I've also been noticing that there's lots of new films, (Harry Potter, Superman Returns, Poseidon), where it says they're filmed with the 2:35 "Scope Aspect Ratio," and yet they don't look like they're filmed with Anamprhic scope. If you look at the DVD cases of older films that were released before the DVD era and are 2:35 anamorphic widescreen, alot of the time it will read "Scope Aspect Ratio" on the back. And again, those are the ones with the blue lens flares and the vertical stretching. But then the new ones that say Scope DON'T have those attributes. And alot of time it will say "matted" or "letterbox", and I'm not sure if those are two totally seperate things, or the the same, or what....On the back of an older DVD release of "Stargate", (NOT the cheap gold one at Target & Walmart where the picture is cut off if your TV is too small), it says it matted widescreen preserving the film's 1:85 aspect ratio. Which is odd because it's actually 2:35 anamorphic widescreen, and it's even got the blue lens flare and vertical stretching. I don't know, I just don't get any of it. Everytime I think I understand it, there's something else confusing me. And again, I can't find anything on the net that really goes into detail about this. Usually they just talk about the difference between anamorphic and pan & scan, while Wikipedia ackowledges the typical characteristics, but still fails to go any deeper.

Anyway, sorry if this post is too long or if you're annoyed, but it's driving me crazy. I figured there's got to be someone on here who knows what I'm talking about, or maybe I'm just the only person who's noticed stuff like this.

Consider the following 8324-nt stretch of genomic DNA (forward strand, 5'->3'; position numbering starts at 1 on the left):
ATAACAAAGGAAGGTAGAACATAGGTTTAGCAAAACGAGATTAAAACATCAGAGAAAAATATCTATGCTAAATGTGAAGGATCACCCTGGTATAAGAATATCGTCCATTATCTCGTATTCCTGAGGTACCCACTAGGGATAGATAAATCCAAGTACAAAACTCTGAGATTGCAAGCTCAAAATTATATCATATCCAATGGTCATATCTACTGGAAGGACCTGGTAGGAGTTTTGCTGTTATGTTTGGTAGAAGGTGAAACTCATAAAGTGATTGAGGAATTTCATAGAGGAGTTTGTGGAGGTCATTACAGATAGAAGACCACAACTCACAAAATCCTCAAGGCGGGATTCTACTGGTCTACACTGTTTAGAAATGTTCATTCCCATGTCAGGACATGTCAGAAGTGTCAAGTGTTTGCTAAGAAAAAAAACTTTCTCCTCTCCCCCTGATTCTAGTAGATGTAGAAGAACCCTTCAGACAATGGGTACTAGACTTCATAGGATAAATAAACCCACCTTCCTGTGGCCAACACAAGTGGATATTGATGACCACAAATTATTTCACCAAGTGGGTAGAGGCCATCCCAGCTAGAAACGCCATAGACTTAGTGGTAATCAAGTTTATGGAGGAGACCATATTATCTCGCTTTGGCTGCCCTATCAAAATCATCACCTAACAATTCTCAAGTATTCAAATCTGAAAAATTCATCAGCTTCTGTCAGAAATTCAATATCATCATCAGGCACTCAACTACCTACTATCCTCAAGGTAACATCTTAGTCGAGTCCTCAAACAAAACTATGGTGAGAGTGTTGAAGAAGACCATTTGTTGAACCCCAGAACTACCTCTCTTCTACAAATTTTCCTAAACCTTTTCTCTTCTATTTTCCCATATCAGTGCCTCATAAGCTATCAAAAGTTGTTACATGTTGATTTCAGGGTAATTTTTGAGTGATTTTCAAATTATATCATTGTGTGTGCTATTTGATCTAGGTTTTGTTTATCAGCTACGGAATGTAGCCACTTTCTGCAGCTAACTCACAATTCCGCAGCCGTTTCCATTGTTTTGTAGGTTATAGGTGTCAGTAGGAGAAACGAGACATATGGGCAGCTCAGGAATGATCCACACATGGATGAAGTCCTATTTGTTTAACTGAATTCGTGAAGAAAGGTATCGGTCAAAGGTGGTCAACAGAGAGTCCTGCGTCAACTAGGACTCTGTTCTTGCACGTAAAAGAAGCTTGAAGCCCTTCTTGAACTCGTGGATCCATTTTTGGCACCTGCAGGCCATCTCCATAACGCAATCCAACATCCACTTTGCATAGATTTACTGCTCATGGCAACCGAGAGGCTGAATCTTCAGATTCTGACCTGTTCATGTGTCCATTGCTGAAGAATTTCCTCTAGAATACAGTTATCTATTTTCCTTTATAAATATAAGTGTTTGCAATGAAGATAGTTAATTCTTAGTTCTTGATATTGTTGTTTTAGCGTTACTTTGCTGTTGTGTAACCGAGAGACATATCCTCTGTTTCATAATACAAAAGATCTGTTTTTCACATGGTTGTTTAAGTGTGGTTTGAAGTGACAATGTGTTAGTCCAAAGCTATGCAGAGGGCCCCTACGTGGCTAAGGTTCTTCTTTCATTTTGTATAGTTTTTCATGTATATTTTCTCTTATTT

Thanks
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#2 Phil Rhodes

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Posted 09 January 2007 - 07:34 PM

Hi,

First off, it's a requirement on this forum that you use your real name as your display name - go and change it.

What I think you're talking about is films shot in a 2.35:1 (or thereabouts) aspect ratio, wherein the picture is 2.35 times wider than it is high, which is generally referred to as "scope" or "cinemascope", as opposed to 1.85:1 which is generally referred to as "widescreen". Traditionally, cinemascope film is shot using an anamorphic lens (not to be confused with the idea of having a 16:9 picture on a DVD, which is also called anamorphic). This lens contains a cylindrically-faced element (compared to most "spherical" lenses where the surfaces are somewhat like chunks of a sphere) which compresses the picture to half its original horizontal dimension, so the 35mm film negative, which is nearly 1.175:1, contains the whole image, just compressed horizontally. This optical process is reversed in the projector using a similar lens oriented the other way around, or if you're watching a DVD, it's de-squeezed in the process of transferring it to video. This optical process causes the artifacts you notice.